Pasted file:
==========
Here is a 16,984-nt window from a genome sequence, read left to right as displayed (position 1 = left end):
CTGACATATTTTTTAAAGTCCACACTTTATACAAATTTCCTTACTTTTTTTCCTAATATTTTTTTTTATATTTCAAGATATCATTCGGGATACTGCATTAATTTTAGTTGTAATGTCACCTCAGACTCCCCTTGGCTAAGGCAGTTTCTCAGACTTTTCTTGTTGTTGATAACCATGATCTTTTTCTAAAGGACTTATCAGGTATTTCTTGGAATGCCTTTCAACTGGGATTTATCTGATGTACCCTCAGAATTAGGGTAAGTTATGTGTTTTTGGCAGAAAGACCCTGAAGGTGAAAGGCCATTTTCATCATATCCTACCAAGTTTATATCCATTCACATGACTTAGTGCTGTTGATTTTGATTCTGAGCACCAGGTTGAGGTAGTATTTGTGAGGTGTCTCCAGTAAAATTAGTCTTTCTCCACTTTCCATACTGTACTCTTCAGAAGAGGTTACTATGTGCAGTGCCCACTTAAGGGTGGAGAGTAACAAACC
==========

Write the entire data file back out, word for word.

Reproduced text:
Here is a 16,984-nt window from a genome sequence, read left to right as displayed (position 1 = left end):
CTGACATATTTTTTAAAGTCCACACTTTATACAAATTTCCTTACTTTTTTTCCTAATATTTTTTTTTATATTTCAAGATATCATTCGGGATACTGCATTAATTTTAGTTGTAATGTCACCTCAGACTCCCCTTGGCTAAGGCAGTTTCTCAGACTTTTCTTGTTGTTGATAACCATGATCTTTTTCTAAAGGACTTATCAGGTATTTCTTGGAATGCCTTTCAACTGGGATTTATCTGATGTACCCTCAGAATTAGGGTAAGTTATGTGTTTTTGGCAGAAAGACCCTGAAGGTGAAAGGCCATTTTCATCATATCCTACCAAGTTTATATCCATTCACATGACTTAGTGCTGTTGATTTTGATTCTGAGCACCAGGTTGAGGTAGTATTTGTGAGGTGTCTCCAGTAAAATTAGTCTTTCTCCACTTTCCATACTGTACTCTTCAGAAGAGGTTACTATGTGCAGTGCCCACTTAAGGGTGGAGAGTAACAAACC